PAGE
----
Saturday, January 28, 2012

36. POSSESSION (1981)

Though I've seen this Andrzej Zulawski film numerous times, it continues to surprise me with scenes I don't quite remember seeing before (in this case, a later scene involving a drowned dog) and with disturbing shocks to the memory about where certain scenes occur in its continuity (I remembered Adjani's subway freak-out occurring earlier in the scenario, and not as a flashback, for some reason). This may have something to do with the fact that my first few viewings were of the abortive US release version, which not only removed roughly 40 minutes but rescored the film and added some psychedelic solarization effects to mask its butchery. It may also be due to the way the film denies the viewer any recourse to a conscious approach and directly occupies the subconscious side of the disintegrating relationship between Mark (Sam Neill, playing a spy who's coming in from the cold, so to speak) and his wife Anna (Isabelle Adjani), who has abandoned their marriage-with-child in his absence for an affair with new age guru Heinrich (Heinz Bennent) and subsequently moved beyond his enlightenment to nurture the godhead within herself... which takes the literal form of a monster.

Someone clever at Turner Classic Movies had the idea to show this film in tandem with Roman Polanski's REPULSION (1965); both films were made by Polish expatriates and are about psychotic French women who give vent to their madness in empty apartments and lure various curiosityseekers to their deaths. But POSSESSION is also indebted to David Cronenberg's THE BROOD (1979), in that it's about a woman who literally births a Monster of the Id -- and then quantum leaps beyond this idea by having her fuck the resulting Carlo Rambaldi-made octopus in a surreal moment that brings Hokusai's 1814 painting "The Dream of the Fisherman's Wife" to startlingly icky life. ("Anna" resonates with "Ama," the female component in the painting's Japanese title "Tako to Ama.") When her husband catches her en flagrante with this thing, Anna looks into his face and repeats the word "almost...", an incantation that ultimately permits it to assume his form. Meanwhile, Anna has her own physical surrogate in the form of their son's schoolteacher, whom Mark fucks into being in his own way.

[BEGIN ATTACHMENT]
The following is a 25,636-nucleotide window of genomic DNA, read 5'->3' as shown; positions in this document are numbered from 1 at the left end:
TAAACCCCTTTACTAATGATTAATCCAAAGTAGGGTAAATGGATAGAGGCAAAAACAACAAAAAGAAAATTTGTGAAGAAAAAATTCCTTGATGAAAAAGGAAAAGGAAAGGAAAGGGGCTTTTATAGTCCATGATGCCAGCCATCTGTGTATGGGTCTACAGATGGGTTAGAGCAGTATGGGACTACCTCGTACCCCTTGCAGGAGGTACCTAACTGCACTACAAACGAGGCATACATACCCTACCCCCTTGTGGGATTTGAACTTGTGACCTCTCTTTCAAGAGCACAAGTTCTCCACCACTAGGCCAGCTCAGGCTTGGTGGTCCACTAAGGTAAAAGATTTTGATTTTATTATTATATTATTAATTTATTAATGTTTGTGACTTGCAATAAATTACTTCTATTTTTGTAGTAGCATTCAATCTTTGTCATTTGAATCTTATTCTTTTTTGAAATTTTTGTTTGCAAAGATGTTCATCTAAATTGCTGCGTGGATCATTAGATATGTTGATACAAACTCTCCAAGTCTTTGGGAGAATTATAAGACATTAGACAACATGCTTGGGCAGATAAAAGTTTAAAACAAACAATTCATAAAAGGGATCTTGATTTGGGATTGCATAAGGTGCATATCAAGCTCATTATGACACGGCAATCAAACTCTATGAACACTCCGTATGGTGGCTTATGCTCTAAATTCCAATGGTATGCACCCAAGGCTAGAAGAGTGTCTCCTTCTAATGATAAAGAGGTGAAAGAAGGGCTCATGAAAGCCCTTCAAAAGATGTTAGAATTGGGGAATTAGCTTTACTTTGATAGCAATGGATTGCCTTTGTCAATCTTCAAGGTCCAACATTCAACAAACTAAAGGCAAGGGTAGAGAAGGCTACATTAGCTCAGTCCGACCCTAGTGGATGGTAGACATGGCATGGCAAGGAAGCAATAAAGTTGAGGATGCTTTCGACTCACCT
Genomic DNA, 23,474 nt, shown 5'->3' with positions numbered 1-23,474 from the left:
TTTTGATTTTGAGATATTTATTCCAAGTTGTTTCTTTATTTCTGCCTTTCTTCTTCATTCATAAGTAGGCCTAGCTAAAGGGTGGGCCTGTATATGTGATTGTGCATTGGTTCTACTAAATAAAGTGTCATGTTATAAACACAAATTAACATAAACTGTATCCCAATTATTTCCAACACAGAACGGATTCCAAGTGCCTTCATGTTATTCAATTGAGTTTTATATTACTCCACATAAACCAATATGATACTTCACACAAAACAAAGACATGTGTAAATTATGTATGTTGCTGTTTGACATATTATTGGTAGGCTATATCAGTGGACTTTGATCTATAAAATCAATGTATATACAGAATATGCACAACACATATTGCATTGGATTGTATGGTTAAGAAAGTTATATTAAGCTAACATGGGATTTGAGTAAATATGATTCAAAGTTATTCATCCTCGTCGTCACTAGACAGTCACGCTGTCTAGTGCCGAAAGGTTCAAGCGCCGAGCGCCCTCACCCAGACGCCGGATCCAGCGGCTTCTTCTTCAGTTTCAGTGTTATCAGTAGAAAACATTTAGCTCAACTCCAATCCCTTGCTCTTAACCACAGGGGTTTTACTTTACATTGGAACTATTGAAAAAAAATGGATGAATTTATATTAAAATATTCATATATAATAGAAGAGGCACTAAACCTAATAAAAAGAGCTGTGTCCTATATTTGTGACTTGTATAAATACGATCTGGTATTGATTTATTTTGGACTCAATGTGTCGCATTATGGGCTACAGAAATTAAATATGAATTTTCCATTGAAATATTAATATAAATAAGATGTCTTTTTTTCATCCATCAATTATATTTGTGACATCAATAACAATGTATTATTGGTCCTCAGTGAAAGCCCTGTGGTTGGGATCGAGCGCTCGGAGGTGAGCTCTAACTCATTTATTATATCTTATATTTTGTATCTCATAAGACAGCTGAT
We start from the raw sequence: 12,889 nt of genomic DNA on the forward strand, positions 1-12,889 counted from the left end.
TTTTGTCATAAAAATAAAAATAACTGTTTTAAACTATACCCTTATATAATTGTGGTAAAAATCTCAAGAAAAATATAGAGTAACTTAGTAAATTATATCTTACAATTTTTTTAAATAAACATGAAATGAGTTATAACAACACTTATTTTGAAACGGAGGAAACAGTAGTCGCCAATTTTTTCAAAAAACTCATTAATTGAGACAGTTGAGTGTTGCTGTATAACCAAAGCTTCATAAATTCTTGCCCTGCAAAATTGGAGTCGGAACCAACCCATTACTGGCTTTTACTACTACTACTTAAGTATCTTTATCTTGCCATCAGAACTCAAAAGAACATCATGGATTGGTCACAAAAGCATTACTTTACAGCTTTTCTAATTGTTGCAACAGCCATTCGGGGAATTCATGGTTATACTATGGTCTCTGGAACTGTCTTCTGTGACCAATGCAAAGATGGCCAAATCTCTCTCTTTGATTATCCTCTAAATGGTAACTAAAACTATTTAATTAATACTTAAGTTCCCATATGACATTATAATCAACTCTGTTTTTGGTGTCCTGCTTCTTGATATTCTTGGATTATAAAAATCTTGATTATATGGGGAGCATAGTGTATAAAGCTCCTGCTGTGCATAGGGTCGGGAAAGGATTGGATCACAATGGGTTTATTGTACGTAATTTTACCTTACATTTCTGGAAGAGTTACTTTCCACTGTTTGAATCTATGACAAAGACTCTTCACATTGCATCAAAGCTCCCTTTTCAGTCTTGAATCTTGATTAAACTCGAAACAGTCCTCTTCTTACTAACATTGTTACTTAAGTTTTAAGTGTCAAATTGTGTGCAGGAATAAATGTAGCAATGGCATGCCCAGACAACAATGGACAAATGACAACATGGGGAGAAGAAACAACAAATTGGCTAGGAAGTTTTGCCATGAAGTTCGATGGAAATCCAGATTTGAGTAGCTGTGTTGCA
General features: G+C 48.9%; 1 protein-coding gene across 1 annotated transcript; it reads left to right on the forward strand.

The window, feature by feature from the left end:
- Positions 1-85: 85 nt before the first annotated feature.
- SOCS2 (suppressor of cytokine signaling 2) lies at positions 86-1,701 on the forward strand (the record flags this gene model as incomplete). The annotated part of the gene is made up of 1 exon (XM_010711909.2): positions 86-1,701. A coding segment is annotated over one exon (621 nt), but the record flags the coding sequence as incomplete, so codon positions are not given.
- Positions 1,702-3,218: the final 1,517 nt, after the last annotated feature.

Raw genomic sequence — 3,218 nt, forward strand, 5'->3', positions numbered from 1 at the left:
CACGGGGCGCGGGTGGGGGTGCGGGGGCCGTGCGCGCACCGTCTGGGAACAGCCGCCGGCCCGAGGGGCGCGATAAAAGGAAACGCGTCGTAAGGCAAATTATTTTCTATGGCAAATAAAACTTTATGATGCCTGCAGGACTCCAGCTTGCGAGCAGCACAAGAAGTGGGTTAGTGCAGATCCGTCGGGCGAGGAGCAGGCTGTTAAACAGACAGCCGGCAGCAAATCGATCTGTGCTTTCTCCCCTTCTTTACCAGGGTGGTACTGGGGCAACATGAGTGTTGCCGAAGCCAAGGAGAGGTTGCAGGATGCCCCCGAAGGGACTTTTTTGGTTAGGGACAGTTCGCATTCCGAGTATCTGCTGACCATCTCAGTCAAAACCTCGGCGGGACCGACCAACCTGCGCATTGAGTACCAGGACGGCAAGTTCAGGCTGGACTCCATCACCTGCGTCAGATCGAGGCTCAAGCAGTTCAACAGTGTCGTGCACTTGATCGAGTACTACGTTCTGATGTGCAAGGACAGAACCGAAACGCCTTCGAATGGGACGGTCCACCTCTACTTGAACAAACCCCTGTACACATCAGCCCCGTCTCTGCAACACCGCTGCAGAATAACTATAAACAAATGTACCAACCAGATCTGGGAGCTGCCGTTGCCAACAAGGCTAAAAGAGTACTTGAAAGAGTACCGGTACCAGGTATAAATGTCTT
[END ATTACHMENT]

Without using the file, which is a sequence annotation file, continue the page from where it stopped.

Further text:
In the past, I've been deliberately provocative in calling this one of the great films about marriage, but I've been married long enough to state this with some authority, and each new viewing assures me this is not really too extreme an exaggeration. Every marriage is challenged by the growth of the individuals within it, and any enduring marriage must learn to stretch, to accomodate, to forgive each partner's faults and needs and aspirations. The more passionate the marriage, the more screaming is likely ensue, and Mark and Anna's connection is so passionate that they can only end one argument by cutting themselves with an electric knife. (Possessed with restored calm, they agree it doesn't hurt as much as everything else they're feeling.) The goal is to survive the pain, the uncertainty and the horror of our humanity for the right to die as a spiritual couple, which Mark and Anna somehow do, miserably yet triumphantly, leaving their strange-eyed representatives behind them to withstand another apocalypse in the generational war between the sexes -- if they should ever dare to open the door that separates them. (The film is set in Berlin, and wall stands directly outside Anna's pi├Ęd-a-terreur on Sebastianstrasse.) Adjani is formidable, giving one of the genre's greatest female performances, and perhaps its most incendiary; Neill is fascinating, nearly as mad as she; and Bennent is strangely endearing, hatefully self-conscious in his artistry of eros and self-defense, but when he admits to being as lost in this firestorm of marriage as we are, we hug his repugnance to us like a life buoy.

Viewed on Turner Classic Movies (in its restored Euro version, again disappointingly missing the shot of two alien eyes staring up from the gooey palms of Adjani's hands, in the wake of her subway "miscarriage," so far included only in the original US release).

10 comments:

  1. I found Adjani to be so bad in this movie as to make it almost unwatchable. And she is an actress I usually like. Her hysterics are not the least bit believable. I never once forget that I'm watching an actress performing(badly).

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  2. Obviously I disagree. I know you're not citing her voice as an issue, but I've had the fleeting thought, now and then, that the film is hindered to some degree by Adjani's thick accent, which renders some of the dialogue unintelligible -- and the closer you get to understanding it, the dialogue is really brilliant throughout. But then I realized that the different accents in the film are illustrative of walls between people which HAVE been vaulted through individual effort, the extremes we go through to understand each other, so it's valuable to have the ragged edges of communication getting in the way of our clear comprehension.